The observant reader of the Word of God will note that the noun "godliness" is mentioned once in the Acts of the Apostles (3.12), where it is translated "holiness", in the epistles of Paul to Timothy and Titus, and in the second epistle of Peter. Both the writers of these epistles were elderly, Paul at freedom after his first imprisonment, shortly to be arrested again, at which time he would acknowledge that "the time of my departure is at hand" (2 Tim 4.6), and Peter who recognised that "shortly I must put off this my tabernacle" (2 Pet 1.14). Advancing years caused these two faithful servants of the Lord to value "godliness" and to understand how vital it is in seeking a close relationship with the Lord.
But what does it mean to be "godly". The word "denotes that piety which, characterised by a Godward attitude, does that which is well-pleasing to Him".1 It is being like God, just as being "manly" is being like a man, or "cowardly" is being like a coward. When Paul stated that "great is the mystery of godliness" (1 Tim 3.16) he was referring to the life of the Lord Jesus in which godliness was constantly seen. Before He came, no man had ever lived like that. Godliness was a "mystery", that which could not be known by human intellect but was fully revealed in Christ.
But the revelation of that mystery now places upon those who follow Him the responsibility of striving to be like Him. Godliness ought to be seen in all who profess to belong to Him. The Adversary is intent in smothering every attempt to be godly. Society today has as its goal the accumulation of money, and the possessions and entertainment that currency can buy. There is also a teaching being propagated that profession of faith in Christ brings material wealth. The warning in Scripture has to be heeded. We must never fall into the trap of believing that "gain is godliness" (1 Tim 6.5). God does make some rich, but the possession of wealth must never be the determined goal of the saints.
Paul points us to a higher attainment: "Godliness with contentment is great gain" (1 Tim 6.6), a gain far greater than anything the world can ever offer. But, how is this contentment to be arrived at in a world where discontent is seen all around? The word itself means "to be satisfied", or "to have a sufficiency of all that is needed". It comes from the teaching and practice of the Stoics that they should be independent of all circumstances, that they should be self-sufficient. Used in Scripture, however, it is not self-sufficiency that is in view, nor is it reliance upon ones own material resources. The contentment enjoyed by believers is based upon reliance on God. At all times and in all circumstances Christians can rely totally on, and be fully satisfied with, the God who saved them.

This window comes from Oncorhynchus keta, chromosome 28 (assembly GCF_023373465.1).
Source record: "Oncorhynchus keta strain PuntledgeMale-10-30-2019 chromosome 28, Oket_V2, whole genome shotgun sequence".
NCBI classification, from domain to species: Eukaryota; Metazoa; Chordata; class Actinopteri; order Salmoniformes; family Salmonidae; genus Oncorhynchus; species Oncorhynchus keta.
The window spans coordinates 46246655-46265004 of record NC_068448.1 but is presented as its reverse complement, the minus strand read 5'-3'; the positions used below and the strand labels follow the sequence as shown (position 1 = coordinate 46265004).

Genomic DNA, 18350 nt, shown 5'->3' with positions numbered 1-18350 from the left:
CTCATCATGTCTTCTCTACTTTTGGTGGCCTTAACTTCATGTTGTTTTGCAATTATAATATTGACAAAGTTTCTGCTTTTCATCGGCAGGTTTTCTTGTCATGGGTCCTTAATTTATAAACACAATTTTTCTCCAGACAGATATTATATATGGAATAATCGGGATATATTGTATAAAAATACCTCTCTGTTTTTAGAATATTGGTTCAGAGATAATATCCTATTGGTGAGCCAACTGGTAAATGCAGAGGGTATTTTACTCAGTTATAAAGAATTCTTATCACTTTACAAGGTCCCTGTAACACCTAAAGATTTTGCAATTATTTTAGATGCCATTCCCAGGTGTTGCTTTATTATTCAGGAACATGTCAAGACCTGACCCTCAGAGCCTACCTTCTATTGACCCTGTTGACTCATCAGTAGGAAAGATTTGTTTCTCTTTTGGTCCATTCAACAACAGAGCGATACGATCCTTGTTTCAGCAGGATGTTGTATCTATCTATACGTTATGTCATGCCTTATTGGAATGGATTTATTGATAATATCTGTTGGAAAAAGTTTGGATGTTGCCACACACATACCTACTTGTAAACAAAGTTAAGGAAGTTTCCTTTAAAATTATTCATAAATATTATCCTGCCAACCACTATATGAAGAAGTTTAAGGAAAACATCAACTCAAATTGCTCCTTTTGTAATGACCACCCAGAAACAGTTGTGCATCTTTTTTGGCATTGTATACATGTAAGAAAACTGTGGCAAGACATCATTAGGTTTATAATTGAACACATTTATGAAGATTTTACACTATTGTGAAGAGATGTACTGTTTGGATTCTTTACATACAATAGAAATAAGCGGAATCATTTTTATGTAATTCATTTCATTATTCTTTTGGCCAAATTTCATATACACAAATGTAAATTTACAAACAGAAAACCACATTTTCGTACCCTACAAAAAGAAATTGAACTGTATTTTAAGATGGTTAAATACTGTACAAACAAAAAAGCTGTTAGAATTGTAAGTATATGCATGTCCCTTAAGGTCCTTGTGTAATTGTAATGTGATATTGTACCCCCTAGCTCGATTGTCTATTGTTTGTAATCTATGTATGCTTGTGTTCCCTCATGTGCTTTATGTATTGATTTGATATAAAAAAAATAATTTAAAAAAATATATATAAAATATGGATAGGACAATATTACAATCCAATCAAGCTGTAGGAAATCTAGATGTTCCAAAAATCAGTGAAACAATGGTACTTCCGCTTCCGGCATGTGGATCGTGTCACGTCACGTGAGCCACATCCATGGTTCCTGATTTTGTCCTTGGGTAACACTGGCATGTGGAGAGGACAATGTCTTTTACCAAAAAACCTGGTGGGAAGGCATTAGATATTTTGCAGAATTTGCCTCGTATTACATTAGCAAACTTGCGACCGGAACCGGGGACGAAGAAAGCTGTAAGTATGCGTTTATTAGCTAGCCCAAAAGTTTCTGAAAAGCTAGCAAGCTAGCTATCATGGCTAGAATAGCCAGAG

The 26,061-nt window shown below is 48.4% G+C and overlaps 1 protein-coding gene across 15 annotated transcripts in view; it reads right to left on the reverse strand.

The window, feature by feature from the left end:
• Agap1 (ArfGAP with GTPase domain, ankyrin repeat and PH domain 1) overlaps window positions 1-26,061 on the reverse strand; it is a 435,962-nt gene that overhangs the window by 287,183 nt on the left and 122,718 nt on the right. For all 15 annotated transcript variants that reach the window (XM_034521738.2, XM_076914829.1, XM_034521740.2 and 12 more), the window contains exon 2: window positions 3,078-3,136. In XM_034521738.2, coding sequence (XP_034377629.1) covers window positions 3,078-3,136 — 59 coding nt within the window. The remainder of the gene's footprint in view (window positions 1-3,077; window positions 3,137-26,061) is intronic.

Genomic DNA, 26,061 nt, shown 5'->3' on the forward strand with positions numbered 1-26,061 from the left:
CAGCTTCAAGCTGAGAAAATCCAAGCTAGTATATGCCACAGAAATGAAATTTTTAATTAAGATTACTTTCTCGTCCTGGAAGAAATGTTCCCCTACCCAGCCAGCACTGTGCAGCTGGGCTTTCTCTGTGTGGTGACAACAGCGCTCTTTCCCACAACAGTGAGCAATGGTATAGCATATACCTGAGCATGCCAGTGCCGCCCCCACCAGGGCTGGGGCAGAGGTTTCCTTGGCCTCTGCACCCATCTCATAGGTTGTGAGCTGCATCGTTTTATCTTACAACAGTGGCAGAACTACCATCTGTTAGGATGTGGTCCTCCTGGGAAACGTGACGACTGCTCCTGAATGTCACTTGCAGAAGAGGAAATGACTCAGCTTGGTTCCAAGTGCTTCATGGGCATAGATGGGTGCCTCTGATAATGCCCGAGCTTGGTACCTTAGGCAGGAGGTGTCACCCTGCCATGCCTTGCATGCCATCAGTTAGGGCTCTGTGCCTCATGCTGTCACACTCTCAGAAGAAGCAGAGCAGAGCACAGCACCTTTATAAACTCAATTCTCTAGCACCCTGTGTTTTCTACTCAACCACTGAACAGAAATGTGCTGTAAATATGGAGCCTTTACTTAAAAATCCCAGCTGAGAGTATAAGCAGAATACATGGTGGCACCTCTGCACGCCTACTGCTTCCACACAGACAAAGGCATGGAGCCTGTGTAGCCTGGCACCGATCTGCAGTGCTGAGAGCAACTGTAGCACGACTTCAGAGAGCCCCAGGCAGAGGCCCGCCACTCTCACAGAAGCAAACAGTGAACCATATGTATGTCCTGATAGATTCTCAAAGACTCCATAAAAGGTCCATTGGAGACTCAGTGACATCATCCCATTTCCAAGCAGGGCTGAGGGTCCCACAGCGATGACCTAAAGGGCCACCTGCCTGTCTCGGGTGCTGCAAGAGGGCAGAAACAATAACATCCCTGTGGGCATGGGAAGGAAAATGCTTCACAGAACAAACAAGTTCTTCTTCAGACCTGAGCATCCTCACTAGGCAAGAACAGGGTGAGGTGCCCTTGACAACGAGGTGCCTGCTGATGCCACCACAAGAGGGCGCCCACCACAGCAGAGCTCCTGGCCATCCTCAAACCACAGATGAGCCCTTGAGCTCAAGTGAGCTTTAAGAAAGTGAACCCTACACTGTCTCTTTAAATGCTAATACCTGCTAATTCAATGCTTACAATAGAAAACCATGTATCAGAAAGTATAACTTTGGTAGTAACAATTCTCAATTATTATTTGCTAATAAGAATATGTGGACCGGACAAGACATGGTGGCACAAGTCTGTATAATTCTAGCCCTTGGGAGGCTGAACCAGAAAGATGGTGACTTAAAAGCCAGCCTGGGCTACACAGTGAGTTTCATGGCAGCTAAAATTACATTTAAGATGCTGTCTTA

But how is this gained? Paul states when writing to the Philippians, "I have learned, in whatsoever state I am, therewith to be content" (Phil 4.11). He does not stop there but confirms that his state of contentment was not dependent on his circumstances; "I know both how to be abased, and I know how to abound" (Phil 4.12). How did this come about? How did he handle changing circumstances? His answer is: "every where and in all things I am instructed to be full and to be hungry, both to abound and to suffer need". "I am instructed" could be worded, "I am initiated into the secret". This condition is unknown to the unbeliever. It is a secret, a condition of heart and soul available to, and attained and enjoyed only by, believers.
So Paul had learned and been instructed. In his life devoted to Christ, in the sacrifices that he made, and in the service which he had carried out, he had been taught the secret of contentment. He had come to know how to rely on and place total, unreserved trust in his God. Doubtless, many readers have been taught in the same school of Christian life and have come to know this "great gain". Today we are instructed by Scripture how to live and serve to attain that goal. May we heed the instruction given, but also learn through experience what it is to enjoy that true contentment of which Paul wrote and which he confirmed was "great gain".
1 W E Vine: Expository Dictionary of New Testament Words.